Azle, Texas – On September 1st, during the hometown football team’s home opener at Hornet Stadium, the Marching Green Pride dazzled the crowd with a lively and precision-driven performance.
The marching band, a cherished component of the game experience, received a warm reception from both fans and players alike. It’s a mutual admiration that sees Azle football players attending some of the band’s contests and, during homecoming games, choosing to watch the band perform from the stands instead of relaxing in the locker room.
Band director Aaron Martin emphasized the significance of the support the football team, and indeed all athletic teams, extends to the band program. “The support that the football team – and for that matter all of the athletic teams – gives the band program is a really big deal,” said Martin. “It starts with our athletic director, Becky Spurlock, and it filters down through our coaches to our student athletes. There is a mutual respect and support for the groups. Our band students support and respect the efforts of the athletes, and vice versa. As staff members, we work together to make sure that our students can participate in the arts, as well as athletic endeavors, and they do not have to choose between the two.”
With over 200 students participating in the marching band, it stands as one of the school’s most popular extracurricular activities, particularly for its Friday night performances.
Martin expressed, “Our students get excited about Friday night football games. They love seeing their friends on the field in victory, and they feel the sting of defeat with the team as well. These kids love to perform at halftime and love showing off their hard work in front of their home crowd.”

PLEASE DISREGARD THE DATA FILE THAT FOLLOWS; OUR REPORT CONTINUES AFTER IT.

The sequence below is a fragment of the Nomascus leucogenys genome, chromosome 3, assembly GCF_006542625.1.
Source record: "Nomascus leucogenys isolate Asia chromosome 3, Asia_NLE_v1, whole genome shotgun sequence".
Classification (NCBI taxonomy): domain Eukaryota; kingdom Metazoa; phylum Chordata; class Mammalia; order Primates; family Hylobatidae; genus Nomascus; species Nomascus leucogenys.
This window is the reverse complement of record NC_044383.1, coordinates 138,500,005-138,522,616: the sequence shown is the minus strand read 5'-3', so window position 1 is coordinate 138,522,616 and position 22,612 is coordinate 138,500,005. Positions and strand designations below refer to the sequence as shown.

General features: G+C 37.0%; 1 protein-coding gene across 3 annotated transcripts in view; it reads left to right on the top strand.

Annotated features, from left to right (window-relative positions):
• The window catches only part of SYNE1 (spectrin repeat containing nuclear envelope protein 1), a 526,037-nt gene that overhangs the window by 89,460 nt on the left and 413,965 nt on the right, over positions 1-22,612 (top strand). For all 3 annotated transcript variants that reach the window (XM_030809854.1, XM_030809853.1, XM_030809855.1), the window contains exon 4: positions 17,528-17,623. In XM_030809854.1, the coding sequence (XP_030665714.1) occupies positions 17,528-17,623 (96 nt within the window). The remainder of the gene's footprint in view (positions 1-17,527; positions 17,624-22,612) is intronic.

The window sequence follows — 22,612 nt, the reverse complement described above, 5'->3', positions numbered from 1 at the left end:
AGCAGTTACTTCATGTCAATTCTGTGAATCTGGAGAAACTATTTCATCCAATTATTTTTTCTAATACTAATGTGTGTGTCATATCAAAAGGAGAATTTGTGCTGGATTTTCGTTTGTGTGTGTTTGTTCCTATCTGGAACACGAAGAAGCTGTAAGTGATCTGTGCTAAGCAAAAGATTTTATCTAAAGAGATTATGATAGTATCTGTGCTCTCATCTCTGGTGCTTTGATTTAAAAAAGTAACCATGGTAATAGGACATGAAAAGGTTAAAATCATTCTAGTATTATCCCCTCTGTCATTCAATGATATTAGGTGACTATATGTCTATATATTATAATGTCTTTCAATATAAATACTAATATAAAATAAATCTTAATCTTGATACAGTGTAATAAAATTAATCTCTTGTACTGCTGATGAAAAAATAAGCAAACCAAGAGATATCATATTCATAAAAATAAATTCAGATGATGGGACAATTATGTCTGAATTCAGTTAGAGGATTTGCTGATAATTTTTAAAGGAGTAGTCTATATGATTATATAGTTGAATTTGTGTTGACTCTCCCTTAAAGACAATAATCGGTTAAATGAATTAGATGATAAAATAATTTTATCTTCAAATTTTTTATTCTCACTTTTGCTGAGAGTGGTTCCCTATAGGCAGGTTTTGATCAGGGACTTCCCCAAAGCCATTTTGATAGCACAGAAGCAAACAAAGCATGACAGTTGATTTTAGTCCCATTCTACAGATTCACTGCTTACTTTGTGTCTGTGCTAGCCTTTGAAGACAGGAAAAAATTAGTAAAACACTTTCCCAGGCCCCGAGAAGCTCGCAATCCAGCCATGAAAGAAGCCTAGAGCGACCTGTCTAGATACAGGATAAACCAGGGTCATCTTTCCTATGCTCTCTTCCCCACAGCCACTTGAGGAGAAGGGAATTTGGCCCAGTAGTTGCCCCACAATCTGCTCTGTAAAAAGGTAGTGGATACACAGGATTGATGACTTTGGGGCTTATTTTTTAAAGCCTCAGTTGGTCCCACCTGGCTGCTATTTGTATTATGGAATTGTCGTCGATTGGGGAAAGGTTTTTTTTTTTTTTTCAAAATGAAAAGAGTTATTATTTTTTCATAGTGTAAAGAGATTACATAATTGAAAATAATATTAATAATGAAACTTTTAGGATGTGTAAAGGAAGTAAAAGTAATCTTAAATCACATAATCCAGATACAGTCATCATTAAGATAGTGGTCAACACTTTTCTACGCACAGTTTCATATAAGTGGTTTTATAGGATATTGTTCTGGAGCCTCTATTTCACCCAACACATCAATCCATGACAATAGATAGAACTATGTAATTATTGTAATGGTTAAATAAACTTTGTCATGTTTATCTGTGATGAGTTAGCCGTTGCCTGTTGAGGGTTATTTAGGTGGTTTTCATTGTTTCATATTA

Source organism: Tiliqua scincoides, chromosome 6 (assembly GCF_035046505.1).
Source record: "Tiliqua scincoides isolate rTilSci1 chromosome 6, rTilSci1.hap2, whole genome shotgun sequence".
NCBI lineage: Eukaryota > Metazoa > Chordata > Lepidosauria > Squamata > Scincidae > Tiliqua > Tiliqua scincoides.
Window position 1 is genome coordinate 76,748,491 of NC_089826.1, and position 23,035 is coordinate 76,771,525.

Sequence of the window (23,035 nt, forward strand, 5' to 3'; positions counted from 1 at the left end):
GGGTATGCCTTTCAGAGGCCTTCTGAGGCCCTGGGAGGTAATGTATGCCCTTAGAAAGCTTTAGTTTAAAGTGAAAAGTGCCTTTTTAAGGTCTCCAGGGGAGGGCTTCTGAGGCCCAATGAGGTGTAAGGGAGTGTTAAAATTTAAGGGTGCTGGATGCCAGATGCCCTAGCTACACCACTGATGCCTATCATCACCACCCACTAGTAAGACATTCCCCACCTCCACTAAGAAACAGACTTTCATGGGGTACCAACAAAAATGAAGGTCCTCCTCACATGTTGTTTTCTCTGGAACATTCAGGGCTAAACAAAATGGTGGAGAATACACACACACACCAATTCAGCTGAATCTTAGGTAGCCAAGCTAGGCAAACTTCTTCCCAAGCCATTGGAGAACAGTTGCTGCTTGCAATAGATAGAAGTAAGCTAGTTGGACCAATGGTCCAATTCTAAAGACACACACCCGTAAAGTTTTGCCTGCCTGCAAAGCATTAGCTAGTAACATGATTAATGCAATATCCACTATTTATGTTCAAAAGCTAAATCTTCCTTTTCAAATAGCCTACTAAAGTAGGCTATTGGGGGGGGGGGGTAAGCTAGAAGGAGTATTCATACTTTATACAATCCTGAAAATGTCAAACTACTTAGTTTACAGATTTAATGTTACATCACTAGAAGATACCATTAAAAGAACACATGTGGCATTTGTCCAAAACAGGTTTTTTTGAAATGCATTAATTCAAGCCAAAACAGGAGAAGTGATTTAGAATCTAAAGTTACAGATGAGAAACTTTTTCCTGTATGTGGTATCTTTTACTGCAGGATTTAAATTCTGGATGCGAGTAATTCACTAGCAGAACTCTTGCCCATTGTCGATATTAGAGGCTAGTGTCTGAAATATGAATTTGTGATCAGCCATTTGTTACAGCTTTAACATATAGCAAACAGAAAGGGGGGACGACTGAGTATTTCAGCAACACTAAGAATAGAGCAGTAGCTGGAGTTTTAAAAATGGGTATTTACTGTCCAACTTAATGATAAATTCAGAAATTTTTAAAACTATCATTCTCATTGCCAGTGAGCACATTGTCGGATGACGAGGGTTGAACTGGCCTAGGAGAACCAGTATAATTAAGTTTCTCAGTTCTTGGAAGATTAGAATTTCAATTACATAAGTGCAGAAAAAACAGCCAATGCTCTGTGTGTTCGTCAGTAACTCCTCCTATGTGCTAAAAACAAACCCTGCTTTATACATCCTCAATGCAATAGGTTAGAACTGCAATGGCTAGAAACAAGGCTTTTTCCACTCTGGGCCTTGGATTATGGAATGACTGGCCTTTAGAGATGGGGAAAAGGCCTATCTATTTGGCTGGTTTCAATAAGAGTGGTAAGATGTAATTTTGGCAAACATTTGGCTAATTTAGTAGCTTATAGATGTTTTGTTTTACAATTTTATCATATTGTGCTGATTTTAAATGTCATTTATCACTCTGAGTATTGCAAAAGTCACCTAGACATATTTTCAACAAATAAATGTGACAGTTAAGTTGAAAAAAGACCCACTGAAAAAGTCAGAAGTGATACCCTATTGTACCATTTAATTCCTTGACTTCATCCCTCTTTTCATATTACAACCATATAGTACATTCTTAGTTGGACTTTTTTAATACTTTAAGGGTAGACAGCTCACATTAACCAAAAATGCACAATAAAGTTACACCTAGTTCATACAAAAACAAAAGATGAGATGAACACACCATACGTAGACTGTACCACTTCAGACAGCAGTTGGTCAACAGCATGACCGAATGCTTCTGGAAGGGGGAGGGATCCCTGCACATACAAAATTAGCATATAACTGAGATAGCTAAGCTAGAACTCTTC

Beyond the football games, the band competes in various contests. Their first upcoming competition is slated for September 25 at the annual Denton Golden Triangle competition.
Sophomore Bennie Manes, a trombone player, eagerly anticipates the Denton competition. He relishes performing at football games due to the enthusiastic crowds and the opportunity to “yell a lot.”
Manes’s journey with the trombone began in his youth, starting with a straight trombone, colloquially referred to as a “peashooter.” He recalled, “I started out with a dinky old pea shooter – nothing like the trigger I have now. That was my trombone for a while, then I got this, a trigger trombone, or an F1. It’s the same thing. It’s called a trigger because it has a single trigger. The most common kind is the peashooter with no trigger at all, just straight slide.”
His father initially purchased the peashooter, which eventually led to the upgrade to an F1. Manes finds the trombone appealing due to its unique sounds, size, shape, and playing technique. “You move your arm more,” he explained. “You have some thumb involved if you do get a trigger, and some middle finger involved if you have a dual trigger base.”
While the trombone has gained fame for creating comical sound effects in the 20th century, Manes takes a more serious musical approach with the band. His trombone contributes to the overall ensemble’s harmonious sound, adding both depth and melody. He noted, “It has more of a brass sound than your euphoniums, trumpets, mellophones. I add some bass and some melody. Trombones are in that kind of range where they can be a melodic instrument and can also be a bass.”
In the tapestry of Azle’s musical and sports culture, the Marching Green Pride plays a crucial role, enriching the home game experience with their vibrant performances.